Paola — A judge has slashed the sentence for a man who killed a suburban Kansas City couple in a drunken driving crash because of a flaw in the wording of a state law.
Thursday's decision cuts the sentence for Robert C. Holmes, of Mound City, from 18 years to nine years.
At least five other people have been resentenced since the Kansas Supreme Court ruled in January on the case of Scott Manbeck, who was convicted of killing a Harvey County woman in a July 2001 drunken driving crash.
Manbeck's lawyer, James Pratt, noticed a discrepancy in state law concerning punishment for driving under the influence between the words "and" and "or."
Although Manbeck was charged with and pleaded guilty to being under the influence of alcohol or drugs, he was sentenced under a 1996 law for being under the influence of alcohol and drugs.
The sentencing law converted Manbeck's four previous DUI convictions from misdemeanors to felonies, resulting in a sentence of about 13 years. Had the convictions counted only as misdemeanors, Manbeck would have received a sentence of just less than four years.
The Supreme Court agreed with the defense and found "the use of the conjunctive 'and' cannot be ignored ... We assume the Legislature meant what it passed. If it did not, it is the Legislature's prerogative to change the statute."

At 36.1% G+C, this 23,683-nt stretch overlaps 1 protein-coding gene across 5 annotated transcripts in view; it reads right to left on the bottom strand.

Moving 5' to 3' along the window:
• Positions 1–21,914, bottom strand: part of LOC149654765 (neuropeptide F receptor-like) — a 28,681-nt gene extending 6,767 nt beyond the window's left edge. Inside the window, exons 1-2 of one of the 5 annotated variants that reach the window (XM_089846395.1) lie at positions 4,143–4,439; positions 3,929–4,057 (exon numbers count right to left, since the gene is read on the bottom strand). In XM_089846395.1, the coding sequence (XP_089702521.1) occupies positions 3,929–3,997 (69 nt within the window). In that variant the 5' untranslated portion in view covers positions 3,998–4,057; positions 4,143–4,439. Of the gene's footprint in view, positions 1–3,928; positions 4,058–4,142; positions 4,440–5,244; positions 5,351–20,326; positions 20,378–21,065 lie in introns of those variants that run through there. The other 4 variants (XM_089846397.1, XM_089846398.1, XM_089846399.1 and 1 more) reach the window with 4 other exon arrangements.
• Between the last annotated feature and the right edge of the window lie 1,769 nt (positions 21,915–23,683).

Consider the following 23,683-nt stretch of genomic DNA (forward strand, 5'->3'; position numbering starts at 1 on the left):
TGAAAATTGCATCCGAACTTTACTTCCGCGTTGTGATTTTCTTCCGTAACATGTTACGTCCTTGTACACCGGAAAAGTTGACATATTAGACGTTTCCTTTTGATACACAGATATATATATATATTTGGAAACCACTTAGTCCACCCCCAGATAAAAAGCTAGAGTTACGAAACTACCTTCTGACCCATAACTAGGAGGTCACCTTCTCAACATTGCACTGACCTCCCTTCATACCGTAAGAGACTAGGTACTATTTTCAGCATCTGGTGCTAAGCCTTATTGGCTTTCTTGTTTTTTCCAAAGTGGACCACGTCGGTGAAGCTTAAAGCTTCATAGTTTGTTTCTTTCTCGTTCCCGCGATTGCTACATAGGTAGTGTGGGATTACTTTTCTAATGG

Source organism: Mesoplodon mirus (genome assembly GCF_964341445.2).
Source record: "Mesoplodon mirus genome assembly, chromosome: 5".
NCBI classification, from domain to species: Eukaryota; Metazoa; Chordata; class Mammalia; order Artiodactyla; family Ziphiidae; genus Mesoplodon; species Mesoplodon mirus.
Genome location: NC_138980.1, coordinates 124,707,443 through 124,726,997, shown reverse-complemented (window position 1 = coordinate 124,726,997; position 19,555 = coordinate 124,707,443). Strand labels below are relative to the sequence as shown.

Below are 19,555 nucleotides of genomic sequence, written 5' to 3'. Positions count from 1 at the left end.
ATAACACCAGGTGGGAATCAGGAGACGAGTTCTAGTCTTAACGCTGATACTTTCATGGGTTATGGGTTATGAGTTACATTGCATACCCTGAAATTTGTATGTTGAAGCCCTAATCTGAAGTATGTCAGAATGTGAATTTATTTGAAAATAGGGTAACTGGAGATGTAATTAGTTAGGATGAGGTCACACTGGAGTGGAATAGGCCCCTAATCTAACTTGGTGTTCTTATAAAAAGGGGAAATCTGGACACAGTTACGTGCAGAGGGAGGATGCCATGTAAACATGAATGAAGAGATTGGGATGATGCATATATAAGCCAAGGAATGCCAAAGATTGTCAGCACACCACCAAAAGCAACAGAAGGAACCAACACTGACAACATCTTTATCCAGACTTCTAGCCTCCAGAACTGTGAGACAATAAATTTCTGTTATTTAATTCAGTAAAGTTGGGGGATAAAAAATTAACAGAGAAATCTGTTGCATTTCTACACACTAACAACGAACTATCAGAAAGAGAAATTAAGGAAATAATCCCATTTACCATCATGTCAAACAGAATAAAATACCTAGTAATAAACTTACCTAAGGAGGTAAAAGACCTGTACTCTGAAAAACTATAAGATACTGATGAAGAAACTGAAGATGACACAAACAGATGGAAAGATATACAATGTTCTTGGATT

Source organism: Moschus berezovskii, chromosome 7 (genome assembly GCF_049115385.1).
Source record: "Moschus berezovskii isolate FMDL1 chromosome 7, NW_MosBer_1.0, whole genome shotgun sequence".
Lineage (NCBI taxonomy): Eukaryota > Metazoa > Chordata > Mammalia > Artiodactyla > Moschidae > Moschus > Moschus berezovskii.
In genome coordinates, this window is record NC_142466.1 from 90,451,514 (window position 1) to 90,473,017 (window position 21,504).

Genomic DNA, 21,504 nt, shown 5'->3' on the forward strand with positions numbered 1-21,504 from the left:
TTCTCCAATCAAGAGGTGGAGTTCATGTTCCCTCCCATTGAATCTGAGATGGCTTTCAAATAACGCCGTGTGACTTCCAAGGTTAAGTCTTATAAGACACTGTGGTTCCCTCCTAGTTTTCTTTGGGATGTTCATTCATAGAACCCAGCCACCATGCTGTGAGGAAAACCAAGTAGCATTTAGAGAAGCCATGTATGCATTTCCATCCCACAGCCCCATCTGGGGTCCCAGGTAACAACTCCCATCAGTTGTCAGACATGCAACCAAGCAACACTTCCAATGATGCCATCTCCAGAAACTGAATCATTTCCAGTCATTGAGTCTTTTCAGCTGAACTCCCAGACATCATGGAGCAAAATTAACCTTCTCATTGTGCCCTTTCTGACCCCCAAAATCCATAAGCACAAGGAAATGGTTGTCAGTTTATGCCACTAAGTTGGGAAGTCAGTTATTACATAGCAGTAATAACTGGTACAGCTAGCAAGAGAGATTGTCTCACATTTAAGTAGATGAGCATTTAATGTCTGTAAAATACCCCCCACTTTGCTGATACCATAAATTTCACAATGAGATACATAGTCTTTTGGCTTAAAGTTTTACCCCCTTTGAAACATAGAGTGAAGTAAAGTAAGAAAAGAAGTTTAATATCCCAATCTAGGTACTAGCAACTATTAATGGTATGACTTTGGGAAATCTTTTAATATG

Legislators later changed the law, but the change didn't apply to people who already had been sentenced.
Holmes was driving under the influence with a revoked license in January 2002 when his vehicle crossed the center line of U.S. Highway 69 in Miami County and struck the vehicle of a Mission Hills couple. Wallace P. and Marie McKee, both 73, were on their way home from a family gathering when they were killed.
Members of the couple's family were in the courtroom Thursday as Senior District Judge Robert Jones ordered a nine-year sentence and a fine of $200,000 for Holmes.
Karen Smart, Kansas advocate for Mothers Against Drunk Driving, said she had helped five other families of victims caught in the same situation.
"It's very tough for all of them," she said.